Survey: More than 1 in 3 companies will not have an electric fleet by 2026

Survey: More than 1 in 3 companies will not have an electric fleet by 2026

By 2026, only fully electric commercial vehicles will benefit from the maximum tax benefits. However, more than a third of companies today state that they will not be able to complete all the adjustments in time. Nearly 7 out of 10 companies are struggling with their parking infrastructure and the additional fire safety risks associated with the electrification of their corporate fleet. 3 out of 10 have no idea who pays for the costs when a charging station at work burns down at an employee’s home. with 200 respondents from the sector.

The shift to an electric car fleet has finally begun for most companies and businesses. But the shift from fossil company cars to a (partial) electric car fleet raises many questions for many companies. It is not enough just to get the employees an electric car. Many additional practical questions arise. Is there a need for charging stations? How many? Should employees also be able to recharge at home? How are they refunded? And what about insurance for damage caused by a charging station? It is these ambiguities that cause delays in the transition to an electric company fleet.

2026 is too early for a third of companies

That there are still many questions of doubt among fleet managers in our country, appears from the online survey conducted by AON and FLEET between 24/03 and 29/04 among 200 respondents.

When asked whether they want their fleet fully electrified by 2026, more than a third (35.7%) say that will not be the case. The most common obstacles are the charging infrastructure (both at work and at the employee’s home), the long delivery times for electric cars, the fear among their employees that the range is too small or the car policy that needs to be completely changed.

“We see many question marks and indecision when it comes to the parking infrastructure (fire extinguishing system, fire protection plan or special insurance) for electric cars. 7 out of 10 respondents (68.9%) state that none of the above elements are in order. 21.9% have a fire insurance plan and only a small minority say they have special insurance for the charging system. However, for tax purposes, it is interesting for companies to start working on a charging infrastructure by this year: the investment is currently 200% deductible, “says Al Pijnacker, CEO of Fleet at AON.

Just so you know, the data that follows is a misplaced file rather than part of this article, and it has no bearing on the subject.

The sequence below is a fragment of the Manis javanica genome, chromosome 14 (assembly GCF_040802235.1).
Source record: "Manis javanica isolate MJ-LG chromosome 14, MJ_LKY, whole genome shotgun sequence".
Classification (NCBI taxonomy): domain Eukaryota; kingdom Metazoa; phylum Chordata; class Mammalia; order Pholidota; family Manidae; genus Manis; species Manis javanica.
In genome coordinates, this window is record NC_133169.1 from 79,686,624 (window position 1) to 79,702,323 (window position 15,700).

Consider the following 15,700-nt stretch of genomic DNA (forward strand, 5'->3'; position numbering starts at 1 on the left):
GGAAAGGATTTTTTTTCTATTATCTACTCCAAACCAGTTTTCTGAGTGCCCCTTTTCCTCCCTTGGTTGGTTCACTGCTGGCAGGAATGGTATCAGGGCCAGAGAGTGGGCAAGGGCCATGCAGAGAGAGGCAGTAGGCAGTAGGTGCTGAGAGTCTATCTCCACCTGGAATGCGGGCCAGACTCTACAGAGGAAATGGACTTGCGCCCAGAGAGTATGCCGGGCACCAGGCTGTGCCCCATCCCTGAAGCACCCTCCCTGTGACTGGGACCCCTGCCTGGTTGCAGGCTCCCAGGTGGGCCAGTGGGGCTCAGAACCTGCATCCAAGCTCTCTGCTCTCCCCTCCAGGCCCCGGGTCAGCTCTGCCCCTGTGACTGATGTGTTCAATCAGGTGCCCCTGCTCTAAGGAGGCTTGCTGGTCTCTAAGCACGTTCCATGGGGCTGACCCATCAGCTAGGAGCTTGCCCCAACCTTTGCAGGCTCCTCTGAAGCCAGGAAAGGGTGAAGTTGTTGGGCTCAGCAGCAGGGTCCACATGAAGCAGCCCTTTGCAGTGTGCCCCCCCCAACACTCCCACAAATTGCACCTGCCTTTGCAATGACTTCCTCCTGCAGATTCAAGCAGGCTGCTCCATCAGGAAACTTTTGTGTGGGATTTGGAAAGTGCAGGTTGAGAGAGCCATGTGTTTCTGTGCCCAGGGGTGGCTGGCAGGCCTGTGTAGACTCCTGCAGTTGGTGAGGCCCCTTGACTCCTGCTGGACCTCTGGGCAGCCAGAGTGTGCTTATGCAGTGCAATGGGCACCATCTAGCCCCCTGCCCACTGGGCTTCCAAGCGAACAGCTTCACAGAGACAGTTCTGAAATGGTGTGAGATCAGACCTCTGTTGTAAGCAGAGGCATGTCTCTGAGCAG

On 1 July 2022, an amended Royal Decree (Royal Decree of 7 July 1994 laying down the basic standards for the prevention of fire and explosion that buildings must comply with) enters into force. One of the innovations concerns the obligation – only for new construction – that parking spaces with an area of ​​more than 250 m² on each parking floor must be equipped with one of the following types of safety: a smoke and heat extraction system (SHE) and / or sprinklers, or a ventilation opening.

Lack of knowledge

There is still great uncertainty among fleet managers about liability for damage caused by a charging station. When asked who is responsible for damage or fire at the charging station, 33.7% of the respondents answer that they did not know.

“The figures also show that almost 9 out of 10 employees (85.2%) with an electric car did not receive any training in proper charging or risks associated with charging via the socket. We are afraid of this. AON advises fleet leaders to actually do prevention, but also to revise car policy every year, for that is a living thing. Our goal is to reduce the ‘total cost of risk’. With our MaaS solutions (Mobility as a Service), we are increasingly successful with this, “says Al Pijnacker, CEO Fleet at AON.

Expensive fast charging stations

The study also shows that fleet managers should also go a step further to keep these total costs under control. Those who only fast-charge their electric car are often more expensive than those who fill up with petrol or diesel, and only 31.6% of the respondents try to somehow limit this, even though there is a risk of extra costs.

In full transition

The fleet sector is in full swing because tax legislation continues to steer our fleets towards electric cars. But that shift involves a lot of new factors that not everyone is familiar with. Fleet managers who switch to an electric fleet should therefore consult with reliable partners (leasing companies, charging station manufacturers, tax specialists, etc.) so as not to be greeted by surprises.

“It can actually have serious budgetary consequences for those who are unprepared. You can just place a charging stand with an employee who leaves the company a few months later without having a good deal on paper or who does not comply with the fire safety rules. Even taxation is sometimes still a question mark, because a fifth of our respondents believe that electric cars will always remain 100% deductible, while this is not the case.After all, anyone who leases an electric car after 2026, see that the deduction falls to 67.5% in 2031, depending on the time of ordering, «says Mika Tuyaerts, journalist at FLEET.

Finally, it is also necessary to bring small and medium-sized enterprises on board, because they are of great economic importance in our country and form a crucial link in the transition to sustainable mobility. The mobility issue is often a complex exercise for many companies. But with the right analysis, guidance, financing and insurance, companies can develop the right policy for an emissions-free fleet.

# Fleet management

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